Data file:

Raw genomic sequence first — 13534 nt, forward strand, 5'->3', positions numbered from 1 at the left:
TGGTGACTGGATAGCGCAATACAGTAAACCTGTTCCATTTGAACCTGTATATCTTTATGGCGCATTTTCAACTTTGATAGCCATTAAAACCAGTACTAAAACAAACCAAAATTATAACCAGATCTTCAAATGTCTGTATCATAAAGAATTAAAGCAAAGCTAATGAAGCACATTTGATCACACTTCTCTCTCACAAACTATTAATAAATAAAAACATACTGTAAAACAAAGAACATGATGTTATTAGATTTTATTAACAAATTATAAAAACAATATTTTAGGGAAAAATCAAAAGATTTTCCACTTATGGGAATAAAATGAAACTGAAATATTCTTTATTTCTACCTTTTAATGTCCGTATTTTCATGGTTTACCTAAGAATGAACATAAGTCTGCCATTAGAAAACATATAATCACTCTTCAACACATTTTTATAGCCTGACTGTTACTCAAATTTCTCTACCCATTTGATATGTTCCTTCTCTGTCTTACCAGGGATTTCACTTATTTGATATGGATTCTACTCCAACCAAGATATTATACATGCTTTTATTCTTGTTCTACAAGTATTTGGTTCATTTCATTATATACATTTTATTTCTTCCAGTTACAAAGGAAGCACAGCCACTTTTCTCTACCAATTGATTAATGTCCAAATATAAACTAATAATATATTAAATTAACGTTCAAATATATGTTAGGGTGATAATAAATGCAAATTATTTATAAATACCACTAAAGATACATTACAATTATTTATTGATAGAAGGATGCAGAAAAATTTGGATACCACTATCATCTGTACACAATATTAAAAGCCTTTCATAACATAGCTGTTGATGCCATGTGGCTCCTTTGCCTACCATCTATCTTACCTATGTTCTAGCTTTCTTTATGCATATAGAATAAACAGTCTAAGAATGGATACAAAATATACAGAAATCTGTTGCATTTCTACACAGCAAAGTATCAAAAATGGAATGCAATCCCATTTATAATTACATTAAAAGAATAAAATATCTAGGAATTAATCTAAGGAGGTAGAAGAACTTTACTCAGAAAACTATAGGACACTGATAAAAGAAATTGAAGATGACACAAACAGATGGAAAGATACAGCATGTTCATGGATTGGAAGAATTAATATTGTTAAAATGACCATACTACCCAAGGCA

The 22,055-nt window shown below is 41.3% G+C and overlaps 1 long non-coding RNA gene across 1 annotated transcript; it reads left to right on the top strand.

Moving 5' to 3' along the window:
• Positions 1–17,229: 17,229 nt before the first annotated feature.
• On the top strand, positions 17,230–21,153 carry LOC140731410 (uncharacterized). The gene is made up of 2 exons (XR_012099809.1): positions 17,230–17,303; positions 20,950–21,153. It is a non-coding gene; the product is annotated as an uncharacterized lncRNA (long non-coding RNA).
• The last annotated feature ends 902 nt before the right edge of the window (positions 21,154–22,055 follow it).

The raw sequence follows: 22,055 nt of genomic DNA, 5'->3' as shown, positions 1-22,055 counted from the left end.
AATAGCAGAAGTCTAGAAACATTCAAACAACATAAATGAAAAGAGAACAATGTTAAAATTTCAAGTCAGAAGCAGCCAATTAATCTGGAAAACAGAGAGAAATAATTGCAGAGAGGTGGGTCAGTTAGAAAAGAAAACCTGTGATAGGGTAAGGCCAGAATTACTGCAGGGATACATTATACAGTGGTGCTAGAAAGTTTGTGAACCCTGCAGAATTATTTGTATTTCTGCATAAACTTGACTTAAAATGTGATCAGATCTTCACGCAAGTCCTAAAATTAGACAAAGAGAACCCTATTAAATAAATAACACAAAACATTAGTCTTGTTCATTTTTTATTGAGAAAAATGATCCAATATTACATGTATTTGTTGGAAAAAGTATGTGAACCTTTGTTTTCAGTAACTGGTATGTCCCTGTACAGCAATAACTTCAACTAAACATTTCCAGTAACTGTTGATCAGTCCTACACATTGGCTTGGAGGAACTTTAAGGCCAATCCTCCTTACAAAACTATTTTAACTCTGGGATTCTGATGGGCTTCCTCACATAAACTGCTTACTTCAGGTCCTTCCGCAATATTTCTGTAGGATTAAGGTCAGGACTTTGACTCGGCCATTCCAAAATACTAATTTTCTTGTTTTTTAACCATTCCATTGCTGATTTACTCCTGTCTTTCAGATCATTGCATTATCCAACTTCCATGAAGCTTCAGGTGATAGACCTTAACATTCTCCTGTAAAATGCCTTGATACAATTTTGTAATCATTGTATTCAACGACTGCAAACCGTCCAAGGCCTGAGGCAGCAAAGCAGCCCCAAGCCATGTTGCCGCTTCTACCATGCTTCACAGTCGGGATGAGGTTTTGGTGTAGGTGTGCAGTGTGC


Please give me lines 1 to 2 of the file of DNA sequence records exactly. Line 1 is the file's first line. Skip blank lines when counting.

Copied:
Raw genomic sequence first — 13534 nt, forward strand, 5'->3', positions numbered from 1 at the left:
TGGTGACTGGATAGCGCAATACAGTAAACCTGTTCCATTTGAACCTGTATATCTTTATGGCGCATTTTCAACTTTGATAGCCATTAAAACCAGTACTAAAACAAACCAAAATTATAACCAGATCTTCAAATGTCTGTATCATAAAGAATTAAAGCAAAGCTAATGAAGCACATTTGATCACACTTCTCTCTCACAAACTATTAATAAATAAAAACATACTGTAAAACAAAGAACATGATGTTATTAGATTTTATTAACAAATTATAAAAACAATATTTTAGGGAAAAATCAAAAGATTTTCCACTTATGGGAATAAAATGAAACTGAAATATTCTTTATTTCTACCTTTTAATGTCCGTATTTTCATGGTTTACCTAAGAATGAACATAAGTCTGCCATTAGAAAACATATAATCACTCTTCAACACATTTTTATAGCCTGACTGTTACTCAAATTTCTCTACCCATTTGATATGTTCCTTCTCTGTCTTACCAGGGATTTCACTTATTTGATATGGATTCTACTCCAACCAAGATATTATACATGCTTTTATTCTTGTTCTACAAGTATTTGGTTCATTTCATTATATACATTTTATTTCTTCCAGTTACAAAGGAAGCACAGCCACTTTTCTCTACCAATTGATTAATGTCCAAATATAAACTAATAATATATTAAATTAACGTTCAAATATATGTTAGGGTGATAATAAATGCAAATTATTTATAAATACCACTAAAGATACATTACAATTATTTATTGATAGAAGGATGCAGAAAAATTTGGATACCACTATCATCTGTACACAATATTAAAAGCCTTTCATAACATAGCTGTTGATGCCATGTGGCTCCTTTGCCTACCATCTATCTTACCTATGTTCTAGCTTTCTTTATGCATATAGAATAAACAGTCTAAGAATGGATACAAAATATACAGAAATCTGTTGCATTTCTACACAGCAAAGTATCAAAAATGGAATGCAATCCCATTTATAATTACATTAAAAGAATAAAATATCTAGGAATTAATCTAAGGAGGTAGAAGAACTTTACTCAGAAAACTATAGGACACTGATAAAAGAAATTGAAGATGACACAAACAGATGGAAAGATACAGCATGTTCATGGATTGGAAGAATTAATATTGTTAAAATGACCATACTACCCAAGGCA